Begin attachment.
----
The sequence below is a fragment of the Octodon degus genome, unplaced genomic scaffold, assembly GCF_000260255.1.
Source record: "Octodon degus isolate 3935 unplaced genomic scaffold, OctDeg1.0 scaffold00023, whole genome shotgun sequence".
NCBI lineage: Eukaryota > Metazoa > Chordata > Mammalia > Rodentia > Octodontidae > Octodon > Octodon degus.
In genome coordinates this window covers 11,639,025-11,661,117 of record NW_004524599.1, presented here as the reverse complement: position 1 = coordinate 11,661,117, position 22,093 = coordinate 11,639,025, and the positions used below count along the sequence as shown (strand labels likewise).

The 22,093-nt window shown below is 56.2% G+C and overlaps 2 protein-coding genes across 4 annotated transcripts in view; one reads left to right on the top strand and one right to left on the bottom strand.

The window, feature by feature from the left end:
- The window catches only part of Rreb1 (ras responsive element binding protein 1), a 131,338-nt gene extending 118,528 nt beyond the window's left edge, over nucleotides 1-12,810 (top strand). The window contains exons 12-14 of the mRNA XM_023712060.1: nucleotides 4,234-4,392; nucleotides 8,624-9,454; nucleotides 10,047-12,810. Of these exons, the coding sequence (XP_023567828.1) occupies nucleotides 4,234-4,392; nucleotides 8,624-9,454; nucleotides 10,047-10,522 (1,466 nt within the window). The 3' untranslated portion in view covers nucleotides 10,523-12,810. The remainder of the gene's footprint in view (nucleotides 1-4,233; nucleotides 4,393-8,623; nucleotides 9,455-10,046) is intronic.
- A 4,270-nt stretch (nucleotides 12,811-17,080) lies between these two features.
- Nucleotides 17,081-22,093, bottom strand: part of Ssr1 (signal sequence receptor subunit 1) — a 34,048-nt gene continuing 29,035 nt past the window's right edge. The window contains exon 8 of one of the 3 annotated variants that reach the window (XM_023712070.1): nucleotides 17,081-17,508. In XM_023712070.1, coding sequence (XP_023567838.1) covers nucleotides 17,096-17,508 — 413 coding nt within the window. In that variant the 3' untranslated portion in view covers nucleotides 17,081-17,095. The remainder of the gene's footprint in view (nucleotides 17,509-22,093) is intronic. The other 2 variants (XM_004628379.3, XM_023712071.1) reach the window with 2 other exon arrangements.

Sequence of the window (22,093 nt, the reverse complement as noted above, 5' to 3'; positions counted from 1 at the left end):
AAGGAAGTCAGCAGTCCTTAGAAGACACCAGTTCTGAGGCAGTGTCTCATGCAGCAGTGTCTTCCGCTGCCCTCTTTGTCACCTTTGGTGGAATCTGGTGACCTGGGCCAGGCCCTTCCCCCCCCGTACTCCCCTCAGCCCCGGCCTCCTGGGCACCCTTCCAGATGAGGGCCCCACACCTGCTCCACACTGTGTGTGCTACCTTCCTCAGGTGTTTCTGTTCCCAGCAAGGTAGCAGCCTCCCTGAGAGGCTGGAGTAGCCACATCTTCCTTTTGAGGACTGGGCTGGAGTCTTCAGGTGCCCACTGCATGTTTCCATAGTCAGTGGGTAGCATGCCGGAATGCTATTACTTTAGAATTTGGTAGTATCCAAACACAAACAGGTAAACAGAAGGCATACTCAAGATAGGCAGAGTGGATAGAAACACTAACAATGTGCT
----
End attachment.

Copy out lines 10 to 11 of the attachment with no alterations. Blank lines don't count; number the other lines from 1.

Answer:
Sequence of the window (22,093 nt, the reverse complement as noted above, 5' to 3'; positions counted from 1 at the left end):
AAGGAAGTCAGCAGTCCTTAGAAGACACCAGTTCTGAGGCAGTGTCTCATGCAGCAGTGTCTTCCGCTGCCCTCTTTGTCACCTTTGGTGGAATCTGGTGACCTGGGCCAGGCCCTTCCCCCCCCGTACTCCCCTCAGCCCCGGCCTCCTGGGCACCCTTCCAGATGAGGGCCCCACACCTGCTCCACACTGTGTGTGCTACCTTCCTCAGGTGTTTCTGTTCCCAGCAAGGTAGCAGCCTCCCTGAGAGGCTGGAGTAGCCACATCTTCCTTTTGAGGACTGGGCTGGAGTCTTCAGGTGCCCACTGCATGTTTCCATAGTCAGTGGGTAGCATGCCGGAATGCTATTACTTTAGAATTTGGTAGTATCCAAACACAAACAGGTAAACAGAAGGCATACTCAAGATAGGCAGAGTGGATAGAAACACTAACAATGTGCT